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26 May 2015, 08:39
Forty five years after parting ways, Art Garfunkel has shown he’s still bitter about the nature of the split of Simon & Garfunkel.
Art Garfunkel has spoken honestly about the disappointment he felt following the split of Simon & Garfunkel at the peak of their career. “How can you walk away from this lucky place on top of the world, Paul?” he rhetorically asked his bandmate during a recent interview. “What’s going on with you, you idiot? How could you let that go, jerk?”
It’s been 45 years since the duo parted ways after the release of their most famous album, Bridge Over Troubled Water. Since 1971, the pair have reformed for a number of shows, however, from the 70s to the 90s, and in 2003, 2004, 2007 and 2009.
Ahead of his own solo tour, Garfunkel told the Telegraph that he thought Paul Simon’s decision to originally part from the singer was “very strange”.
He added: “I want to open up about this. I don’t want to say any anti-Paul Simon things, but it seems very perverse to not enjoy the glory. Crazy. What I would have done is take a rest from Paul, because he was getting on my nerves. The jokes had run dry.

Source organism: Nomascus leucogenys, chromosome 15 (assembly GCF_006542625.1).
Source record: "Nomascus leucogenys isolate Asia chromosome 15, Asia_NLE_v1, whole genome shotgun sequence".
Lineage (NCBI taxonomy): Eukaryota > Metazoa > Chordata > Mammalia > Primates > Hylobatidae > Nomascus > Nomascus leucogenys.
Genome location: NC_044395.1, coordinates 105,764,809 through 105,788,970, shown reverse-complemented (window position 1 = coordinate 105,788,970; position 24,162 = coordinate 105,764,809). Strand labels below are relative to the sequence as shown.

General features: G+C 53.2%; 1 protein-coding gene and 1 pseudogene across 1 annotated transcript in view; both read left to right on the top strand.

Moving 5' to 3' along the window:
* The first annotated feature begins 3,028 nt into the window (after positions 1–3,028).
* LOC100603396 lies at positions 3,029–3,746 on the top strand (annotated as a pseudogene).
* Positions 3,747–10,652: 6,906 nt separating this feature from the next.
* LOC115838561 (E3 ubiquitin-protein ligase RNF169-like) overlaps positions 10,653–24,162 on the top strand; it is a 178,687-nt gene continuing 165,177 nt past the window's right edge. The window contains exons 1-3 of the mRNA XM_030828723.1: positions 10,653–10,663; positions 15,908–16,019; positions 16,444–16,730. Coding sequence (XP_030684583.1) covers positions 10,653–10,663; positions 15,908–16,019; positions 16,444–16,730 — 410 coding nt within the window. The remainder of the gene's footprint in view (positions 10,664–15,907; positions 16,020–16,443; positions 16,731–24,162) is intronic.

“How can you walk away from this lucky place on top of the world, Paul? What’s going on with you, you idiot? How could you let that go, jerk?”
When the newspaper interviewer suggested Simon might have a “Napoleon complex”, Garfunkel agreed, adding that at school he felt sorry for his friend because of his height, so he in turn offered him friendship as a compensation. “And that compensation gesture has created a monster,” he says. “End of interview.”
In spite of these comments, Garfunkel did not rule out a future reunion, and said that a Simon & Garfunkel show would be “quite doable”, describing their collaborative efforts as “a delight to both of our ears”. “So, as far as this half is concerned, I would say, ‘Why not, while we’re still alive?’”
Earlier this year, Paul Simon and Sting completed a world tour together.
Watch Simon & Garfunkel performing their classic hit, Bridge Over Troubled Water, below: